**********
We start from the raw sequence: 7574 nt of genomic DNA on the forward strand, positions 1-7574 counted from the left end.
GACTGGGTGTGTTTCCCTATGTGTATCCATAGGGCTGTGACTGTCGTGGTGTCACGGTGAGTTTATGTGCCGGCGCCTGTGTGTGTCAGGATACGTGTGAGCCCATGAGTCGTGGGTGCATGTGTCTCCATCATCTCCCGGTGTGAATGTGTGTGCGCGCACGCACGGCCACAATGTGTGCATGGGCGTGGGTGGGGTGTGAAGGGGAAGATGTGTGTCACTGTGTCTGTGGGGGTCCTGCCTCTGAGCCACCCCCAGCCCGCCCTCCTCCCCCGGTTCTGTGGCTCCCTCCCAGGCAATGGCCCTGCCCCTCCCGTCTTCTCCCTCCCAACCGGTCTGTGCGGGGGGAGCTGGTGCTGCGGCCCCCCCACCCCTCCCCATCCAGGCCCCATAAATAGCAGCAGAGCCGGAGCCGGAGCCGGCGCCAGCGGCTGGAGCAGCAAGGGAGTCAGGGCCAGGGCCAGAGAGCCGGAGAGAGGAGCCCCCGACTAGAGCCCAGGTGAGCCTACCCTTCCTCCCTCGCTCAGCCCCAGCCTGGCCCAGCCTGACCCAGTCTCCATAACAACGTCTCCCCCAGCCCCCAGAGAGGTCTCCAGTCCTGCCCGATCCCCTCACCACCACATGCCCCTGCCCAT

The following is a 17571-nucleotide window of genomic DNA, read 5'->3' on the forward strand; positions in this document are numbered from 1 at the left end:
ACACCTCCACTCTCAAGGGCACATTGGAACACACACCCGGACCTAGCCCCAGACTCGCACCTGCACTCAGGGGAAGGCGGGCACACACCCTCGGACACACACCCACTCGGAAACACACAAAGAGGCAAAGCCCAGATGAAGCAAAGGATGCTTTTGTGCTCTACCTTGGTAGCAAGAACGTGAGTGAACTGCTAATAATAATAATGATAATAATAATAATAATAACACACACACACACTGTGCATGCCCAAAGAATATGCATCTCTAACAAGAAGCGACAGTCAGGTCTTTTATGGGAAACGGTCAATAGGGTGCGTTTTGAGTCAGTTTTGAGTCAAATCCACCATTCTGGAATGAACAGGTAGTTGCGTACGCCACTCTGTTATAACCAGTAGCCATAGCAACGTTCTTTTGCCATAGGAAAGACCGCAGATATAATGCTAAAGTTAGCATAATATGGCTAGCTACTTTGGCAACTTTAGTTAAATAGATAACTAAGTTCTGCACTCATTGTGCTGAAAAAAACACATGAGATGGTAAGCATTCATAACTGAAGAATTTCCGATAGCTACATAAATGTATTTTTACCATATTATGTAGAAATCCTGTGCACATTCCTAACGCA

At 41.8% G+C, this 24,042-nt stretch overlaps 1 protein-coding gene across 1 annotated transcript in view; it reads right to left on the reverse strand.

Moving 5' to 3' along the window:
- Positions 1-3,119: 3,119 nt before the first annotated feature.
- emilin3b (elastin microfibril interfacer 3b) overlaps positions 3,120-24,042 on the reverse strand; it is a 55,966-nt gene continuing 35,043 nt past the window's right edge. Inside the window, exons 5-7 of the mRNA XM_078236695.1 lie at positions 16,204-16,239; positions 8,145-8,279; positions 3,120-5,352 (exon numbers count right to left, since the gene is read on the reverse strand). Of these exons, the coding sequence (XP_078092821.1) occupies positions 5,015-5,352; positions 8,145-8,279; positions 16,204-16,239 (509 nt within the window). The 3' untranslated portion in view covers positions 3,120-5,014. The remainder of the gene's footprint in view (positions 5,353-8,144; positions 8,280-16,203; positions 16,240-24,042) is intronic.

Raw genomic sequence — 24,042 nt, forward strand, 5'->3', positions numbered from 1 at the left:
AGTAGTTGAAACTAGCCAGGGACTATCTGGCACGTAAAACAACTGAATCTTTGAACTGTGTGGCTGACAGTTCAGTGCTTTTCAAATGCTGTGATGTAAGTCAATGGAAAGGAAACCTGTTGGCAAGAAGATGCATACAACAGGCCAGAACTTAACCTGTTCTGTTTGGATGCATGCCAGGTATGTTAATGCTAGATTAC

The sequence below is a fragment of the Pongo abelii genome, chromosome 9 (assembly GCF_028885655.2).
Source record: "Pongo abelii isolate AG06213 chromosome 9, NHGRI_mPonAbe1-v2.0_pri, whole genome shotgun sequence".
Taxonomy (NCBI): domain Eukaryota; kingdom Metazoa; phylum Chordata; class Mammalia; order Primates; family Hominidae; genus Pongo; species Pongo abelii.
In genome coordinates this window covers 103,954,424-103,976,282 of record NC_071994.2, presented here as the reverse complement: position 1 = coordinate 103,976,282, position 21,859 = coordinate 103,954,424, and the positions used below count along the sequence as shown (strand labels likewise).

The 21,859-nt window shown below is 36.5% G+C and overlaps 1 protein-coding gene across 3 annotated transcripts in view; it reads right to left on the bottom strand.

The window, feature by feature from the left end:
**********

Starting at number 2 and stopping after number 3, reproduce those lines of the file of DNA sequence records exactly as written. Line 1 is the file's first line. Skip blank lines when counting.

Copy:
GACTGGGTGTGTTTCCCTATGTGTATCCATAGGGCTGTGACTGTCGTGGTGTCACGGTGAGTTTATGTGCCGGCGCCTGTGTGTGTCAGGATACGTGTGAGCCCATGAGTCGTGGGTGCATGTGTCTCCATCATCTCCCGGTGTGAATGTGTGTGCGCGCACGCACGGCCACAATGTGTGCATGGGCGTGGGTGGGGTGTGAAGGGGAAGATGTGTGTCACTGTGTCTGTGGGGGTCCTGCCTCTGAGCCACCCCCAGCCCGCCCTCCTCCCCCGGTTCTGTGGCTCCCTCCCAGGCAATGGCCCTGCCCCTCCCGTCTTCTCCCTCCCAACCGGTCTGTGCGGGGGGAGCTGGTGCTGCGGCCCCCCCACCCCTCCCCATCCAGGCCCCATAAATAGCAGCAGAGCCGGAGCCGGAGCCGGCGCCAGCGGCTGGAGCAGCAAGGGAGTCAGGGCCAGGGCCAGAGAGCCGGAGAGAGGAGCCCCCGACTAGAGCCCAGGTGAGCCTACCCTTCCTCCCTCGCTCAGCCCCAGCCTGGCCCAGCCTGACCCAGTCTCCATAACAACGTCTCCCCCAGCCCCCAGAGAGGTCTCCAGTCCTGCCCGATCCCCTCACCACCACATGCCCCTGCCCAT

The following is a 17571-nucleotide window of genomic DNA, read 5'->3' on the forward strand; positions in this document are numbered from 1 at the left end: